Date of Award


Document Type

Open Access Thesis

Degree Name

Medical Doctor (MD)

First Advisor

Christopher Moore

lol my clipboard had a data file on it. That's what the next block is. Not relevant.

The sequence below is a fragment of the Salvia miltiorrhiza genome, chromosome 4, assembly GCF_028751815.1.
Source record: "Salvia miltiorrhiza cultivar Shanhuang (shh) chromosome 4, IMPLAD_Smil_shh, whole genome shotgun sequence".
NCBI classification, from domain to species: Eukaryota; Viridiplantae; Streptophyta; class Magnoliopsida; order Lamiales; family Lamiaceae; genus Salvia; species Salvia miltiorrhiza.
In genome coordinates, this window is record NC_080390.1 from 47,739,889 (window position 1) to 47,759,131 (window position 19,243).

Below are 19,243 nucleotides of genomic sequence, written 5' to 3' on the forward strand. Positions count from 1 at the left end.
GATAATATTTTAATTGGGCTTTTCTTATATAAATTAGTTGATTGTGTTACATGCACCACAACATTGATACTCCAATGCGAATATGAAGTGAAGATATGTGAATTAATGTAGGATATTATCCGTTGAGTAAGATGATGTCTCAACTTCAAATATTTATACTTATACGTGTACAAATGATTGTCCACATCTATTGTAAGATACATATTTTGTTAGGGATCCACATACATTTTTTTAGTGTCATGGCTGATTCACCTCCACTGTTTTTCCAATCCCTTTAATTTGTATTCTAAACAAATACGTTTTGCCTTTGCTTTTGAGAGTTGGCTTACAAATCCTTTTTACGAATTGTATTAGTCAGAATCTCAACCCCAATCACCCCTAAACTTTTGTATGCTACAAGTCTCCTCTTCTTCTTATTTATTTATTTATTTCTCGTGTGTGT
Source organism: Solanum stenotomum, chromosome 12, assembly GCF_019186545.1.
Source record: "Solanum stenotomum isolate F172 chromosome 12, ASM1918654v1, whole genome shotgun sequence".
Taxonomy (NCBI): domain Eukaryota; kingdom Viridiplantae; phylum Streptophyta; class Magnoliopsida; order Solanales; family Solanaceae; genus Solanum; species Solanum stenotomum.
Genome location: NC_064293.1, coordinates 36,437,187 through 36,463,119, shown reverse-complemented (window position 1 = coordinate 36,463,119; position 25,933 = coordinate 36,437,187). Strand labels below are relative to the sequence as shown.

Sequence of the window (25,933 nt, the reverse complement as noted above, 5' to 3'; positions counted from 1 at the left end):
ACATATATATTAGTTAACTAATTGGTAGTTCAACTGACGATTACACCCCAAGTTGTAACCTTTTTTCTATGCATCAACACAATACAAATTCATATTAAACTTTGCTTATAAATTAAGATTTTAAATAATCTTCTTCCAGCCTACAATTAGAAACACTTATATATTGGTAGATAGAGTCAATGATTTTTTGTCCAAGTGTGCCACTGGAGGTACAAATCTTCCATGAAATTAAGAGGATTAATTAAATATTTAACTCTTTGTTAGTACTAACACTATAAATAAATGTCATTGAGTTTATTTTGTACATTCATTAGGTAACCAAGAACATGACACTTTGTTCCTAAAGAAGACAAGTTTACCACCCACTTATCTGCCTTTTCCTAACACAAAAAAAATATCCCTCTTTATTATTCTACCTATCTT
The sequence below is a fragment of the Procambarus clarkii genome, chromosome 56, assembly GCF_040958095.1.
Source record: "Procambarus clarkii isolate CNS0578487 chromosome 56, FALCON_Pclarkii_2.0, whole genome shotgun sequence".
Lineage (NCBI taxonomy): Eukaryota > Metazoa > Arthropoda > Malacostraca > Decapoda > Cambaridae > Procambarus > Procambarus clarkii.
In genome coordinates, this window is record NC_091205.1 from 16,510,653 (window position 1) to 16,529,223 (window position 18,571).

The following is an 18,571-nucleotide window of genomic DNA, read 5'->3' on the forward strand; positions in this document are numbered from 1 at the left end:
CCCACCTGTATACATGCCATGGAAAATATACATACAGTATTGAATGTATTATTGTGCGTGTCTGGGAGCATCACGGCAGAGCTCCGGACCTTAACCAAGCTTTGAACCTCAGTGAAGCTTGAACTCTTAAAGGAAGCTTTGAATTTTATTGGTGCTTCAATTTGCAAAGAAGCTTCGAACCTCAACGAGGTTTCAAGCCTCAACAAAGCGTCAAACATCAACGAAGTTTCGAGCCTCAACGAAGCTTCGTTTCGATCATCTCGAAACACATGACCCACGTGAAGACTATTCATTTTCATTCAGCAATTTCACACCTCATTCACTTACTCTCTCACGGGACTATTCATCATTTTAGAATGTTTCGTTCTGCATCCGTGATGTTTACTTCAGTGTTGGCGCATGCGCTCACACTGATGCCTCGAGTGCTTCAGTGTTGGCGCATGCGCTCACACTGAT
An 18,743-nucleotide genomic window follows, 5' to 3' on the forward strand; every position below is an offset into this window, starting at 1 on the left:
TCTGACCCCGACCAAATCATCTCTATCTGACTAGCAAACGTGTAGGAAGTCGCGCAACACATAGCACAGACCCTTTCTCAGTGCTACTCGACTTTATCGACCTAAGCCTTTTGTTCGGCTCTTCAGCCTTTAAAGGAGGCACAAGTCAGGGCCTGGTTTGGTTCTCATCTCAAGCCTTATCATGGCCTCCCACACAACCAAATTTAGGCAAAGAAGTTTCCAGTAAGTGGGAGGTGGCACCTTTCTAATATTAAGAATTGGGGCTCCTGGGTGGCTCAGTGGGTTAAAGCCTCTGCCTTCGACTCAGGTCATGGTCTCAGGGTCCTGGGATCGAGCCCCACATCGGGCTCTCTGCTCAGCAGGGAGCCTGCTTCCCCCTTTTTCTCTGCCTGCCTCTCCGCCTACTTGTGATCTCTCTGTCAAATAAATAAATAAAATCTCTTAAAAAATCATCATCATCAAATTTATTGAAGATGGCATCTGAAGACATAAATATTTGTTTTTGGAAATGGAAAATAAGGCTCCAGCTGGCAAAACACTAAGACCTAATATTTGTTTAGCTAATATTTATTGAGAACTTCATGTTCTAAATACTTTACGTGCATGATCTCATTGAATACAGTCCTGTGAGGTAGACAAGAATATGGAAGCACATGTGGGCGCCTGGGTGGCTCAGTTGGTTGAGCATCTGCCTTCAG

Computed tomography (CT) is now a first-line test for renal colic, but is costly, potentially harmful, and rarely changes patient care. Hydronephrosis is often present with symptomatic kidney stones, and is reliably determined using point-of-care ultrasound at the bedside, but it is unknown whether the presence of hydronephrosis indicates a large stone that is more likely to require intervention (6mm or greater). We hypothesized that while hydronephrosis would be associated with symptomatic ureterolithiasis, neither the presence nor the degree of hydronephrosis would accurately predict the size of urinary tract stone. This was a two-center retrospective study of randomly selected patients from a 4-year period, abstracted by a single blinded reviewer. We obtained a list of all patients who received a CT scan for suspected renal colic between 04/05 04/09. Hematuria was defined as >5RBCs per HPF. Symptomatic stones were defined as those in the renal pelvis, ureter or bladder. The presence and the degree of hydro were reported as they appeared in the dictated CT result. 630 charts were randomly selected from 2973 records. 53 charts were excluded because they didnt include urinalyses, and 15 were excluded because of age <18 years, leaving 562 chart records for analysis. 48% were male with a mean age of 45 years. 216 (38%) had no stone, 71 (13%) had asymptomatic stones, and 275 (49%) patients had symptomatic stones. Of the patients with symptomatic stones, 29 (11%) had hematuria alone, 82 (30%) had hydro alone, 154 (56%) had both hematuria and hydro, and 10 (4%) had neither. The combination of hydro and hematuria was 56% sensitive and 97% specific for detecting a symptomatic stone with a positive likelihood ratio (LR+) of 20.1 (95% CI 10.1-40.1). Of the patients with symptomatic stones, 229 (83%) were small and 46 (17%) were large. Hydronephrosis alone did not distinguish large stones from small stones (OR 1.7, 95% CI 0.6-4.7), though moderate or severe hydronephrosis was mildly indicative of a larger stone (OR 3.1, 95% CI 1.4-6.9). The combination of hydronephrosis and microscopic hematuria as a predictor of symptomatic urinary tract stone disease has a greater specificity and positive likelihood ratio than either parameter alone. Hydronephrosis of any degree does not distinguish stones likely to require intervention (6mm or greater) from those unlikely to require intervention, though moderate/ severe hydronephrosis is associated with larger stones. The results of this study may be helpful in the creation of a clinical decision rule to limit the use of CT scans for patients with suspected renal colic.